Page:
1(noun) The capacity or power to convince others to act.

Example: A charismatic leader charms followers into action.

2. (noun) The person or group designated to lead.

Example: Captains on a football team or administrators in a bureaucracy.

3. (noun) The period of time a person or groups leads.

Example: The reign of a chief or king.

Audio Pronunciation: (lead·er·ship)

Download Audio Pronunciation: leadership.mp3

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Works Consulted

Macmillan. (N.d.) Macmillan Dictionary. (https://www.macmillandictionary.com/).

Merriam-Webster. (N.d.) Merriam-Webster Dictionary. (http://www.merriam-webster.com/).

O’Leary, Zina. 2007. The Social Science Jargon Buster: the Key Terms You Need to Know. Thousand Oaks, CA: SAGE.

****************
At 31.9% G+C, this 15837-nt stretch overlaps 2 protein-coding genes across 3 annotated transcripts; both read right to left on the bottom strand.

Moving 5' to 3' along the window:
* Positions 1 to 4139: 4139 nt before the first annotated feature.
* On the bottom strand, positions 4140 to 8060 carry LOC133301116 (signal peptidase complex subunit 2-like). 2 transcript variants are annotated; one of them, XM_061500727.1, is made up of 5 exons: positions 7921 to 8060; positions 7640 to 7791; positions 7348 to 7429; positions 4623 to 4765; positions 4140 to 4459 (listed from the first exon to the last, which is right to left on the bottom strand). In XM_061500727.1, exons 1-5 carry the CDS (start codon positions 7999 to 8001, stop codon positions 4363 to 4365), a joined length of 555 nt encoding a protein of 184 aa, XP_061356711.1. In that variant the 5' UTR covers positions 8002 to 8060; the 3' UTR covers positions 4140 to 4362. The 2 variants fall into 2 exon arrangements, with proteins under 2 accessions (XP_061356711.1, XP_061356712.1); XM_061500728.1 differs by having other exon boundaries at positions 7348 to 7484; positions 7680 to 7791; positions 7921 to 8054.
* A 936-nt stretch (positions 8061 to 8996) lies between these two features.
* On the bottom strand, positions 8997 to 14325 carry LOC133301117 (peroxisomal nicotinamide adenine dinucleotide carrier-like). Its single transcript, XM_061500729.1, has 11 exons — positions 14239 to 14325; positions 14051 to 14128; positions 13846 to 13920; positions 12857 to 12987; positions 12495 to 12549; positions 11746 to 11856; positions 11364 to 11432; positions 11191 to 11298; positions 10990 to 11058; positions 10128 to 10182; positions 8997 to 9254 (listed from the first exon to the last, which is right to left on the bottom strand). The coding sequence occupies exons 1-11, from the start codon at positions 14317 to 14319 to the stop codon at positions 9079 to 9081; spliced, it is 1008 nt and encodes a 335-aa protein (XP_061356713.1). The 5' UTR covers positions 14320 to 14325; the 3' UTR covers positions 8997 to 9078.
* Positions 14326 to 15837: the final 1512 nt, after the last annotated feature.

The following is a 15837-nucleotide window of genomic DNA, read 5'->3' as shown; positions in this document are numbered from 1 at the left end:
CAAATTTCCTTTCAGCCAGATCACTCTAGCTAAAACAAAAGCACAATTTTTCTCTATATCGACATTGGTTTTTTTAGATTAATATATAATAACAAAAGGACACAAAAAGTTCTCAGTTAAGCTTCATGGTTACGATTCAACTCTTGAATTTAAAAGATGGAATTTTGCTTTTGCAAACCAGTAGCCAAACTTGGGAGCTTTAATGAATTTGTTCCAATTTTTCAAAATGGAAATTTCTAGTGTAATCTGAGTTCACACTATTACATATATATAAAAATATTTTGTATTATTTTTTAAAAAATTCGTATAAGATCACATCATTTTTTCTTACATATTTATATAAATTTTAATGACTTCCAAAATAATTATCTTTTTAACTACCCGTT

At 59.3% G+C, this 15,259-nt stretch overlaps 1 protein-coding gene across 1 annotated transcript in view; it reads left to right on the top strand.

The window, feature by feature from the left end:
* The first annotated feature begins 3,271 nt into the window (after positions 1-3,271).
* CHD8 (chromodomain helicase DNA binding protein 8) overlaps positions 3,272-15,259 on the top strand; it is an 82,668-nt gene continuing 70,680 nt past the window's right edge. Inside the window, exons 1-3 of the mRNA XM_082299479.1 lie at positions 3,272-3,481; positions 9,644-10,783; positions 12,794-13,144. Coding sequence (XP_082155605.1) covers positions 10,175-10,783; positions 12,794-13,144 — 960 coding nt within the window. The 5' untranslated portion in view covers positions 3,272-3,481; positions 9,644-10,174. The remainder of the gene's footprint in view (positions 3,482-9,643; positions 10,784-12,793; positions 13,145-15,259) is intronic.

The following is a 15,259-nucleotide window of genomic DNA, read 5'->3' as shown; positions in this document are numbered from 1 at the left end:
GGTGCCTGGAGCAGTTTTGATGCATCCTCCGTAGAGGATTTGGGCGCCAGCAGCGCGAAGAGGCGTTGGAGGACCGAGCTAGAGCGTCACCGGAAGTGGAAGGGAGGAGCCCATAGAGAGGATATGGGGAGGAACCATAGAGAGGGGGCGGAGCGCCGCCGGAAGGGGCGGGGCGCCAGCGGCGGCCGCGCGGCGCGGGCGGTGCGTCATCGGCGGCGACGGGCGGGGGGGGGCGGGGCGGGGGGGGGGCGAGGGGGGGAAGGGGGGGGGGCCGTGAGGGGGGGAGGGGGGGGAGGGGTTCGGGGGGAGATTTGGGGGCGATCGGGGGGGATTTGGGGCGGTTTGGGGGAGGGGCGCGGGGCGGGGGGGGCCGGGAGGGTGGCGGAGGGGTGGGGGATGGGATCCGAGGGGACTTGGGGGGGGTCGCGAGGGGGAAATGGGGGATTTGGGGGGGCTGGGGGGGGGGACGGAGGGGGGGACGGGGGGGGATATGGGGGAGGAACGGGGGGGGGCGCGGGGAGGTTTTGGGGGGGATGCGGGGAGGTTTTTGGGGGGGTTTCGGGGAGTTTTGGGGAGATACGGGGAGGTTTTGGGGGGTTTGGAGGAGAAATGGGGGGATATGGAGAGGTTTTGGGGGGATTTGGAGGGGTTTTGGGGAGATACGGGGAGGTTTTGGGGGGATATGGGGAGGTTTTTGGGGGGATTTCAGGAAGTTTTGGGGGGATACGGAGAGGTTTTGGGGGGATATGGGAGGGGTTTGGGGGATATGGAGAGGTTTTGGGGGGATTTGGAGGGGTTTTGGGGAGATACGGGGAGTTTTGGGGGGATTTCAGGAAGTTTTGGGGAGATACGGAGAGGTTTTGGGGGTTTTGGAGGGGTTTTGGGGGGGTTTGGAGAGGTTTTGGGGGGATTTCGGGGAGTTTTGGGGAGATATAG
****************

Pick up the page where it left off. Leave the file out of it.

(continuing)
Oxford University Press. (N.d.) Oxford Dictionaries. (https://www.oxforddictionaries.com/).

Princeton University. 2010. WordNet. (https://wordnet.princeton.edu/).

Random House Webster’s College Dictionary. 1997. New York: Random House.

Wikipedia contributors. (N.d.) Wiktionary, The Free Dictionary. Wikimedia Foundation. (http://en.wiktionary.org).


How to Cite the Definition of Leadership

ASA – American Sociological Association (5th edition)

Bell, Kenton, ed. 2014. “leadership.” In Open Education Sociology Dictionary. Retrieved June 27, 2019 (http://sociologydictionary.org/leadership/).

APA – American Psychological Association (6th edition)

leadership. (2014). In K. Bell (Ed.), Open education sociology dictionary. Retrieved from http://sociologydictionary.org/leadership/

Chicago/Turabian: Author-Date – Chicago Manual of Style (16th edition)

Bell, Kenton, ed. 2014. “leadership.” In Open Education Sociology Dictionary. Accessed June 27, 2019. http://sociologydictionary.org/leadership/.

MLA – Modern Language Association (7th edition)

“leadership.” Open Education Sociology Dictionary. Ed. Kenton Bell. 2014. Web. 27 Jun. 2019. <http://sociologydictionary.org/leadership/>.